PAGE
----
Reader Feedback: Issue 120, December 1998/January 1999
Milwaukee compound-miter saw features a detent override
In your October/November issue, Ken Textor reviews miter saws (FHB #119, pp. 82-87). The write-up on Milwaukee’s 6494-6 says one of the saw’s problems is that you cannot fine-tune the miter near the detents. In fact, there is a detent override for exactly that purpose near the miter-adjusting knob. We put that feature in precisely for the fine-tune nudging that takes place in the field. This feature is built into all our miter saws.
—Brian Thompson, national training coordinator, Milwaukee Electric Tool
Don’t forget good lighting and comfortable seating
Jock M. Sewall’s interesting and informative article, “Designing Home Offices” (FHB #119, pp. 92-97), makes a number of good points but neglects two important considerations: lighting and seating.
Good lighting starts with making the most of natural light, arranging the space to function much of the day without artificial light. Evidence suggests that people are emotionally healthier and more productive working under natural lighting. Whereas most office buildings still use ceiling-mounted general illumination, thus producing lighting schemes that are unhealthy, dull and inefficient, a better approach, particularly for a small home office, is to use task lighting almost exclusively. I advise my clients to use fluorescent fixtures sparingly and to outfit their incandescent fixtures with special color-corrected bulbs wherever possible to improve visibility, color rendition and mood.
Nothing is as crucial to the productivity of an office worker as a really good, ergonomic desk chair. Sitting is not an activity we were designed to do for long periods of time as the ubiquitousness of back ailments in our society attests. The best chairs are expensive but worth the extra cost.
One activity most of us office workers engage in regularly is reading, and a desk-type chair is not really appropriate for this work. Nor is the standard American overstuffed easy chair, which gives poor support and is better suited for TV watching or falling asleep. A good reading chair is comfortable yet ergonomic. I think swivel bases are a good feature because they permit the occupant to move a little while sitting.
A chair that is comfortable for one person might not be comfortable for another. You should try out many different desk or reading chairs before choosing, and then get the best; in the long run, it will be economical.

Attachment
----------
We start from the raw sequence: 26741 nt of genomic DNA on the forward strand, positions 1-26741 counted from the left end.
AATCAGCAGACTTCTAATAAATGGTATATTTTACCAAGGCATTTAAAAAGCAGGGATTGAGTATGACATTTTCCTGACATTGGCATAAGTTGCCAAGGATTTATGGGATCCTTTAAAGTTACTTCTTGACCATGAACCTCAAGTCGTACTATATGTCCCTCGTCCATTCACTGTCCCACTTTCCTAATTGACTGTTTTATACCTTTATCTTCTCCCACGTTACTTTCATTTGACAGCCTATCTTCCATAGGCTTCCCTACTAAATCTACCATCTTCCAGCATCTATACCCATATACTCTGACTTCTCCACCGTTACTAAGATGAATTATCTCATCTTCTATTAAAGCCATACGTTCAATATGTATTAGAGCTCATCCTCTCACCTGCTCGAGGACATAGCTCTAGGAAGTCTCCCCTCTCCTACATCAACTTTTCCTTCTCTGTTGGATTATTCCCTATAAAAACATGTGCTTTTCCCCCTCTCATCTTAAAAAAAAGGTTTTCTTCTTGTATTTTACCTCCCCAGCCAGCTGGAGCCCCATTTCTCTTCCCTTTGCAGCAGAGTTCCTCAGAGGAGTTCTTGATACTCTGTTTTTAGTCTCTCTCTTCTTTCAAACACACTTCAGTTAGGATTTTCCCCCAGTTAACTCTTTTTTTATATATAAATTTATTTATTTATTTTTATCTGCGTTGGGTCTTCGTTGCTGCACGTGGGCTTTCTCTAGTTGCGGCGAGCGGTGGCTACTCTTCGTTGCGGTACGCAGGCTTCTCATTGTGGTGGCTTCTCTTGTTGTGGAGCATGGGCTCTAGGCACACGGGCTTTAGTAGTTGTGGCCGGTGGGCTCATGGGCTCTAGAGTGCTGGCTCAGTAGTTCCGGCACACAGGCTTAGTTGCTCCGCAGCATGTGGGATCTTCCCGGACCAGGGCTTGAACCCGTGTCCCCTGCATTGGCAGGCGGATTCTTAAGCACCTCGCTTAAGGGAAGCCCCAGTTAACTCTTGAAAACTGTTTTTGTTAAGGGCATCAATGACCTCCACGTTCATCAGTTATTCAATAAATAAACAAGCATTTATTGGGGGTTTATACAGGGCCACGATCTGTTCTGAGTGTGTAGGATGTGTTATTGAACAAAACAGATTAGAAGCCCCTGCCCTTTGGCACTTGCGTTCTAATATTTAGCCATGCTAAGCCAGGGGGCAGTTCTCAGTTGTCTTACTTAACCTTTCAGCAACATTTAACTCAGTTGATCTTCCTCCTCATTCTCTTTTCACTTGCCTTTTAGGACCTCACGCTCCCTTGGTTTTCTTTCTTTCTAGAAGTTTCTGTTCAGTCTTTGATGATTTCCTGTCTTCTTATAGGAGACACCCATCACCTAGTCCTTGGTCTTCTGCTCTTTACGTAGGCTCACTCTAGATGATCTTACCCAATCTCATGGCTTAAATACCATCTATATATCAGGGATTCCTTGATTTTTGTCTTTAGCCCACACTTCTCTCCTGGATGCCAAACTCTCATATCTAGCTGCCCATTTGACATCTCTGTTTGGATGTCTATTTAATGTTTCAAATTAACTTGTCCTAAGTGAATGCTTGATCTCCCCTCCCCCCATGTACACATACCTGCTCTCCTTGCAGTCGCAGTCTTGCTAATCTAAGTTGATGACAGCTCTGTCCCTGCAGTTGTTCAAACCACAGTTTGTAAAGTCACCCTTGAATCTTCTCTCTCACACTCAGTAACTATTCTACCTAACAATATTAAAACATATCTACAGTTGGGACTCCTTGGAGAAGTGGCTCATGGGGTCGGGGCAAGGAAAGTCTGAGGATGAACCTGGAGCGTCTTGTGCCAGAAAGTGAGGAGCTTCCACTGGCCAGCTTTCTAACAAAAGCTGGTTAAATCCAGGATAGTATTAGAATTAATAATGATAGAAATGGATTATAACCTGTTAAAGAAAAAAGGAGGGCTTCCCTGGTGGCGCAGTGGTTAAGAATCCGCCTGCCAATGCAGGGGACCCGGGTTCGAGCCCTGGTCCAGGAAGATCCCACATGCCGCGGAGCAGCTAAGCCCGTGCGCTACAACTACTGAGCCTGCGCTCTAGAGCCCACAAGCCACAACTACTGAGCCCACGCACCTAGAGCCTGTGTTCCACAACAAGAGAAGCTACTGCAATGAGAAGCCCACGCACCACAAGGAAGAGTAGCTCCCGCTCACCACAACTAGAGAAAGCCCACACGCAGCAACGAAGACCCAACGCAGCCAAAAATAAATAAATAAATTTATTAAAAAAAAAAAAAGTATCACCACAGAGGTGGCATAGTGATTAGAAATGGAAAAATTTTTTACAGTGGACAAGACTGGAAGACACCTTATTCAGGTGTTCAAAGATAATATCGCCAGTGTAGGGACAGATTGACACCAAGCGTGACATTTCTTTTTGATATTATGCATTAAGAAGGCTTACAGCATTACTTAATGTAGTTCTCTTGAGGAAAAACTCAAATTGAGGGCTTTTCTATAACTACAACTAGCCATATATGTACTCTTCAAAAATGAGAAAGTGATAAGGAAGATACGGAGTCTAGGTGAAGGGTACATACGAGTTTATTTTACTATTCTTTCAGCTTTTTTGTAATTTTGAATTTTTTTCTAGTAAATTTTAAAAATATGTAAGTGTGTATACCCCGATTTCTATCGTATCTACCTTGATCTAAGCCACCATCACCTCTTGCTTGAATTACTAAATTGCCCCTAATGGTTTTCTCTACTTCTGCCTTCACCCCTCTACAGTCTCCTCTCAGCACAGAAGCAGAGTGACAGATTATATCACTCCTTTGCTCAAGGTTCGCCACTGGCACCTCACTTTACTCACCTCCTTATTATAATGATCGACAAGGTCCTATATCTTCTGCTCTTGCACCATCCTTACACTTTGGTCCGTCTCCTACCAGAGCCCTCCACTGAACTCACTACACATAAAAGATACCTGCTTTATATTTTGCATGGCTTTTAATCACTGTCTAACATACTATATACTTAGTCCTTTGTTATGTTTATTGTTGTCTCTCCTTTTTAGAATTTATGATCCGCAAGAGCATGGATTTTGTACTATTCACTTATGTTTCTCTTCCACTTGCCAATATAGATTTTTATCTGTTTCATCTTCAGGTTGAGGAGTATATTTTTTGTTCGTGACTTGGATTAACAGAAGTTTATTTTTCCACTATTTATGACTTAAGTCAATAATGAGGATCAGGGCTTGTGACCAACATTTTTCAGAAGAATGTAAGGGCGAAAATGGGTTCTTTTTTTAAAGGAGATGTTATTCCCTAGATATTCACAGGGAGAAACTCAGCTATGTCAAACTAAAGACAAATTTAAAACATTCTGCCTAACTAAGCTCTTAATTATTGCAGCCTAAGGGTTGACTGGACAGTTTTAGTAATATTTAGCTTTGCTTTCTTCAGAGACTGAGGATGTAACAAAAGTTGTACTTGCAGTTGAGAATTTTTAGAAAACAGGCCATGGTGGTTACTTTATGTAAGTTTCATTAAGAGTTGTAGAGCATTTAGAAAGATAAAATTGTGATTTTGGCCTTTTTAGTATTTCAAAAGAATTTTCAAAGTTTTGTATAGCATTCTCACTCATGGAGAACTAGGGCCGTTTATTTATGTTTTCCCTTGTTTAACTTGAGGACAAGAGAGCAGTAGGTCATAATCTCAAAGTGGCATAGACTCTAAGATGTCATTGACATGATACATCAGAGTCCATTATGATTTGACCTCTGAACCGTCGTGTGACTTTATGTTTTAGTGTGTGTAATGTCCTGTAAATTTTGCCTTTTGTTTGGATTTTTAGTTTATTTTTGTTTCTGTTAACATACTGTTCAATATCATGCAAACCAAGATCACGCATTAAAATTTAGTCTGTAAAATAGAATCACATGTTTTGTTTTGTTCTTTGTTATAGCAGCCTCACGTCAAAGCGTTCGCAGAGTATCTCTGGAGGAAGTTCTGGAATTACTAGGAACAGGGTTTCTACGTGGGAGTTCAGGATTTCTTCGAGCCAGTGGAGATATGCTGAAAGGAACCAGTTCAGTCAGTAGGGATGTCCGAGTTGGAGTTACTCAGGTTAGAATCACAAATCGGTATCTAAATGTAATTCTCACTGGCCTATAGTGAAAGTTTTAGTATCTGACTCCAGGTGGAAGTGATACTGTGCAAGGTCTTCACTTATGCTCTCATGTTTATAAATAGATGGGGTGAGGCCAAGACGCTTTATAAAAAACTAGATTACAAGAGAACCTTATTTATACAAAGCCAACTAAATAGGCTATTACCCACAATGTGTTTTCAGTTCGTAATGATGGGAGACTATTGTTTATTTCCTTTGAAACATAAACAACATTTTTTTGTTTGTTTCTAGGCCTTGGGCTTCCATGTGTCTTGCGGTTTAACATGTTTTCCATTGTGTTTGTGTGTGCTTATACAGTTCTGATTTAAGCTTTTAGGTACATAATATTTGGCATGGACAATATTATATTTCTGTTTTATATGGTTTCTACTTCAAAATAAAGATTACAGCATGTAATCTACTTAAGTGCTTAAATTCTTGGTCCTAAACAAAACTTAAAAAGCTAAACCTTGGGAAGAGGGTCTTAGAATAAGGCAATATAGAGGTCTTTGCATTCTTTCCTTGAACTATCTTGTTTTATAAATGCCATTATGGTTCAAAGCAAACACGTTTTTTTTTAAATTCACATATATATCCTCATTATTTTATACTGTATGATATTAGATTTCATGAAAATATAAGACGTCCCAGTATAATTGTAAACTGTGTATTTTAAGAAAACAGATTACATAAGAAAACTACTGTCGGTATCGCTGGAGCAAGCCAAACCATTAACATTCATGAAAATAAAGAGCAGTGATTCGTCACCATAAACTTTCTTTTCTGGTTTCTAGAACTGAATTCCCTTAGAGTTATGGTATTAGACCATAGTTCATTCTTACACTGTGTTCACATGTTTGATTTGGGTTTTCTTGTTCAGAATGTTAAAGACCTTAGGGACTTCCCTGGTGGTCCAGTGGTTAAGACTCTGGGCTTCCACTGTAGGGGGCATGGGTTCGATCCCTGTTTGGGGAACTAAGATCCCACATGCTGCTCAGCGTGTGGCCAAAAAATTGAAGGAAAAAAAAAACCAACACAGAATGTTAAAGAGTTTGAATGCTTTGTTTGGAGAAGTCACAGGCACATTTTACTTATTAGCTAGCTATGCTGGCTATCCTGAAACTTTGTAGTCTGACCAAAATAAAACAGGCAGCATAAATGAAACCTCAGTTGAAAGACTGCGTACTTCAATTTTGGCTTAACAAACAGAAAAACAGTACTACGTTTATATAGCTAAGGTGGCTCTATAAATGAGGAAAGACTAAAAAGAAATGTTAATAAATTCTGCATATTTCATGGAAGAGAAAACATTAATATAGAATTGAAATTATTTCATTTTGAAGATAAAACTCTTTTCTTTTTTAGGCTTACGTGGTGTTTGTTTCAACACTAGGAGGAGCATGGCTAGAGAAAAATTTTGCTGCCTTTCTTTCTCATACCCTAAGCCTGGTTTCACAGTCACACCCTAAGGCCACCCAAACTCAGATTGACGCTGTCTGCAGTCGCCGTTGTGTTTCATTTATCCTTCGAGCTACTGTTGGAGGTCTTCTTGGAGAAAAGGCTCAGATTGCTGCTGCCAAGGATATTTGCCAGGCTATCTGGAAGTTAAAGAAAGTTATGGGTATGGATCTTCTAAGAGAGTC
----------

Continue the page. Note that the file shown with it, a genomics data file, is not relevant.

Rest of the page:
—G. Mackenzie Gordon, Lakeville, CT
You can build custom homes for $70 per sq. ft.
In his letter “The square-foot fallacy,” (FHB #119, p. 12) Frank Fanto says he doesn’t think custom homes can be built for $70 per sq. ft. Just a little north of his home in Mendocino, California, many other builders and I are building good custom homes for $60 to $70 per sq. ft. Some of us even include the designing in the price.
I have been a builder here in southern Oregon’s Grants Pass area for 26 years and have seen the price per square foot go from less than $15 in the 1970s to the $60 or $70 of today. This price is, of course, minus land, well, septic and finish landscaping.
These are fine homes, usually made for retired folks who know quality and value. It may explain the influx of Californians to our area.
—Richard Darby, Merlin, OR
GFCIs really don’t need a ground
Rex Cauldwell’s reply about GFCI outlets on wooden decks (FHB #119, “Q&A,” p. 24) is somewhat ambiguous and surprisingly flippant concerning how GFCIs work. He states that “GFCIs do not need a ground to work.” Is this true? I’m sure I’m not the only one who has been confronted by bathroom and kitchen outlets in older homes with knob-and-tube wiring where the ground (a 22-ga. wire running separately) has been cut. Unless it’s a serious remodel where new wiring is run, I’ve installed a GFCI by opening up the wall and clamping a ground wire to a cold-water line and wired it to the GFCI. Then I make sure the water heater’s pipes are properly, electrically bonded regardless of whether dielectric unions are present, and finally, I test whether the ground itself actually works. Mr. Cauldwell’s answer suggests that none of these precautions is necessary.
—Gerry Lax, San Francisco, CA
Rex Cauldwell, author of Wiring a House (The Taunton Press, 1996), replies: It’s a common misconception that ground-fault devices need a ground wire (wire from its ground terminal to house ground) to work: They do not! I repeat: They do not! The grounding lug on a GFCI receptacle connects whatever appliance or tool is plugged into the receptacle to the grounding system via the equipment grounding conductor (the bare wire). It’s no different from the standard receptacle. Therefore, your connection onto the water line may have grounded whatever appliance was plugged into the outlet, but the grounding had no effect on the GFCI.
Now on to your water pipes. You should never ground to a water pipe for any reason—let alone to ground a GFCI or a receptacle. Although some areas allow it, it is very dangerous because you never know when a plumber is going to cut out part of the metal plumbing and put in plastic. Next time you want to ground something, the safest way is to run the ground wire all the way back to the panel, grounding electrode conductor or ground rod.
In reference to installing a GFCI into a circuit that has no ground wire: We all know it will work without a ground. But should you ground it anyway? If no grounding means exist, you are not required to install one but simply to label the GFCI: “No equipment ground.” The logic behind this is that if a GFCI is installed, you are better off than just having a plain ungrounded receptacle by at least having ground-fault protection. Would it be better if the GFCI were grounded? Absolutely.